When buying or revamping expensive furniture, it’s quite difficult to suppress your inhibitions and trust your creative gut. Back in July, The New York Times highlighted Pamela Bell, one of four original founders of the Kate Spade brand. Bell took it upon herself to reinvent the concept of doodling and let her children go wild on two pieces of antique furniture. The results, though alarming to some, were well received my most. Fast forward a few months, and it’s time to inspect how this idea of laissez faire fabric graffiti seeped into the marketplace. On display at Elizabeth Bauer, a store for modern traditionalists, sits a wonderfully adapted high-end interpretation of this style. French handwriting covers all visible fabric, representing a playful pattern on pattern effect. This chair is as flamboyant as it is elegant.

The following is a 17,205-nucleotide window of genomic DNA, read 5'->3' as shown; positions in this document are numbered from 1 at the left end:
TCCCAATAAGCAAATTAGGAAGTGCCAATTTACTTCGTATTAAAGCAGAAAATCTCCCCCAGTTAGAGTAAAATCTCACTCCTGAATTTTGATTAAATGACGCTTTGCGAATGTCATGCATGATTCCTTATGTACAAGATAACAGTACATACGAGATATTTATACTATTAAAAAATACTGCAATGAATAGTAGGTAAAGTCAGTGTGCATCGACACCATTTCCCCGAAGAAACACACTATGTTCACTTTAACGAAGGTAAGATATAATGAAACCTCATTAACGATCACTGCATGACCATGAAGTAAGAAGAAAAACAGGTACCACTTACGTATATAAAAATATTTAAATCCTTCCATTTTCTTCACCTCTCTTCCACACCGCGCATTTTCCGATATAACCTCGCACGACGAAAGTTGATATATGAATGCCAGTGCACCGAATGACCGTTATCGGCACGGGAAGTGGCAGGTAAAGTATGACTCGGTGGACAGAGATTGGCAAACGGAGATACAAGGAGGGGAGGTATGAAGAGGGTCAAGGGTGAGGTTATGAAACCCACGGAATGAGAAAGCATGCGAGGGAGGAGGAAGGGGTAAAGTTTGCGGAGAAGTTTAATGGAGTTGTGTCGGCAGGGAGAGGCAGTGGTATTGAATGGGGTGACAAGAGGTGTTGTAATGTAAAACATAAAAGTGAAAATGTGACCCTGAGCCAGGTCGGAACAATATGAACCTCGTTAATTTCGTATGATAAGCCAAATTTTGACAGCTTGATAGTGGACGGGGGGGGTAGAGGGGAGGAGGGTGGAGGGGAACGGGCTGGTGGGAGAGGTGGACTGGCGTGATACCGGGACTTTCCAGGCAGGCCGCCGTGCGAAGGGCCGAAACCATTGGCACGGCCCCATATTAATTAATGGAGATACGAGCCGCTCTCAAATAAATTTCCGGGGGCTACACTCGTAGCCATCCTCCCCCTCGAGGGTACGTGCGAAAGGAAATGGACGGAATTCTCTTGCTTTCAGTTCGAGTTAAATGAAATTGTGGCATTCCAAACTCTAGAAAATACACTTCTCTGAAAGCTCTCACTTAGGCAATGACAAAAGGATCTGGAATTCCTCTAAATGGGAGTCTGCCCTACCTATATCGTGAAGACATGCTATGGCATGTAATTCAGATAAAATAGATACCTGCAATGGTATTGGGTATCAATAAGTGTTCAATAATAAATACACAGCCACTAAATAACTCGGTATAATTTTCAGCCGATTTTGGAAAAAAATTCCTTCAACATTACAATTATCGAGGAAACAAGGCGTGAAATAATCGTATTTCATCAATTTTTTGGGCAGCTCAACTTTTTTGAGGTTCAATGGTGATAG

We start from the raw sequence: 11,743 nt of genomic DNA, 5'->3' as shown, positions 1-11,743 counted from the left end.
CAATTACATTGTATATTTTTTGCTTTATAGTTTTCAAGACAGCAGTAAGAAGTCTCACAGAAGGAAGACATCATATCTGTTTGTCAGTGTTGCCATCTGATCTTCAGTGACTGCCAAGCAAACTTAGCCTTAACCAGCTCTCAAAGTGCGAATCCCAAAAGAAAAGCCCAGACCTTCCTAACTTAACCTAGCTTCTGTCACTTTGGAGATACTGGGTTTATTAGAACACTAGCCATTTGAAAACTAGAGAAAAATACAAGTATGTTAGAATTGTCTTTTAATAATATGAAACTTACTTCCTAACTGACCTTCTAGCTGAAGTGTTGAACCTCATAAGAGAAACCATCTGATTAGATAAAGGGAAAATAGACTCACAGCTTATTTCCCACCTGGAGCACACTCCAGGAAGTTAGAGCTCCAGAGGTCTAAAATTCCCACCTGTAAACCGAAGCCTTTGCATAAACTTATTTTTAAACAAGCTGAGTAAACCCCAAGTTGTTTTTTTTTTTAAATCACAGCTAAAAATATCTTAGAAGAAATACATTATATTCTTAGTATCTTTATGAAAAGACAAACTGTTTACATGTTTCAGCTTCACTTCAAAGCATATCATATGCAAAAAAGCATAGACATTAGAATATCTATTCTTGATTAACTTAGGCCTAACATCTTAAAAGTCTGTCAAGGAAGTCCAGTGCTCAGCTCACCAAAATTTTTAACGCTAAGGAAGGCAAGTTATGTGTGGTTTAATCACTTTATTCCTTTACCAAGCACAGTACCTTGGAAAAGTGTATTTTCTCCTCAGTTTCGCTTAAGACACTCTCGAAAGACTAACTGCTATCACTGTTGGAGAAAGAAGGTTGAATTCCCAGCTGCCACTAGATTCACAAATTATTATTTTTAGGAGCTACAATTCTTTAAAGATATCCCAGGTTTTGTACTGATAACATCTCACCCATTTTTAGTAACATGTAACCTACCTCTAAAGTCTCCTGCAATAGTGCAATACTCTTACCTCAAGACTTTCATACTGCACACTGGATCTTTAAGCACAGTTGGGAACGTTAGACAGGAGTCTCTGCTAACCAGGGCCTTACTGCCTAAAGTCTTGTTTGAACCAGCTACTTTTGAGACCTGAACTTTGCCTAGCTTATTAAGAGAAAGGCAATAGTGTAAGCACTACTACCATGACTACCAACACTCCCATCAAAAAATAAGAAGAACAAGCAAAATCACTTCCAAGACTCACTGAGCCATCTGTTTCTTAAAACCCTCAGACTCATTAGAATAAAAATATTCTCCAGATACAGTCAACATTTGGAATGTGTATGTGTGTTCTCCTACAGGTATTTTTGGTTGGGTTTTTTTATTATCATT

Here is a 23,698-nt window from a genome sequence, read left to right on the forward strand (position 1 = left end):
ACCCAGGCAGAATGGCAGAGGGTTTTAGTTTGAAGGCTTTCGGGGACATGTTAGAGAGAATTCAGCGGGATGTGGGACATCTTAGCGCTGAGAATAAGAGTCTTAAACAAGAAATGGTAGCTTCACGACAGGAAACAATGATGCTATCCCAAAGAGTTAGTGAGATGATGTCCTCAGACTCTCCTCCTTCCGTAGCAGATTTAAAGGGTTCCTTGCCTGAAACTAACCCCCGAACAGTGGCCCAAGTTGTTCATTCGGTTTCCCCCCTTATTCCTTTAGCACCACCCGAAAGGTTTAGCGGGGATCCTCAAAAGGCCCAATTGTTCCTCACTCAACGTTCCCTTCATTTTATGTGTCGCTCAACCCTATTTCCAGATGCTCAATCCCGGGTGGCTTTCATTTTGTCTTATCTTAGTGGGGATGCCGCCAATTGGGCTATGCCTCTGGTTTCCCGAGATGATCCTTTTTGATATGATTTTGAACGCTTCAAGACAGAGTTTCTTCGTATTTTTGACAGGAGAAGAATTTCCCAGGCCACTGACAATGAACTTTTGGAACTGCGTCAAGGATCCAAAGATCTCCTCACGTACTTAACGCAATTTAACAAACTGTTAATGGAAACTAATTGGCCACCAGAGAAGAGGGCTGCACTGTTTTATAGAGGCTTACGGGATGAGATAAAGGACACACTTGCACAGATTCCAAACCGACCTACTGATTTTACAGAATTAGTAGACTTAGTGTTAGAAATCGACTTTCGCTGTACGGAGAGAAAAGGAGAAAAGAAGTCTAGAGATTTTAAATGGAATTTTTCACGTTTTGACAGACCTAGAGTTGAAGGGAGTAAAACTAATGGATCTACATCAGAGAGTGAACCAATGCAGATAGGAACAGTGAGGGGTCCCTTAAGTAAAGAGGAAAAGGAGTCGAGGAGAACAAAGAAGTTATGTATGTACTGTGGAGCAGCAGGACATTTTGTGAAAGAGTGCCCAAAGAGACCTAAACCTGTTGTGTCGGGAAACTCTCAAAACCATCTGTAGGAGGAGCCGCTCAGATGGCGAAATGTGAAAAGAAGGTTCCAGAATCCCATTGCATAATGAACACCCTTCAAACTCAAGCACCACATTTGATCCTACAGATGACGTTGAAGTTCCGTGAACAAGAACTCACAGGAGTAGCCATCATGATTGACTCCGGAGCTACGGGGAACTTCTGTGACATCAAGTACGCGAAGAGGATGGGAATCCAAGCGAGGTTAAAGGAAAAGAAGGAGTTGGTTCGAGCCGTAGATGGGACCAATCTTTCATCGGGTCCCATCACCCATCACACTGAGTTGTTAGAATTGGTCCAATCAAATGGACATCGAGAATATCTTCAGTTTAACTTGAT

Bold & Expressive Marks
Leanne Shapton’s illustrations exemplify the perfect balance between a refined color palette and playful shapes. Much of her work can be found in bookstores and on the shelves of home libraries. Resultantly, her expressive style is often paired with highbrow literature.
Thin & Intricate Lines
When inspecting the doodle, delicate markings are just as important as sweeping gestures. The 60’s math toy, the hypotrochoid art set, marries the idea of precision and fun for anyone who can get their hands on these serrated wheels. Using a similarly detailed approach, the artist, Marian Bantjes is continually reinventing her line. Here she merges type with surrounding shapes for a colorful invitation. Dale Kaplan achieves her own interpretation of scratch, creating a high-end pillow by using nothing more than a sewing machine and thread.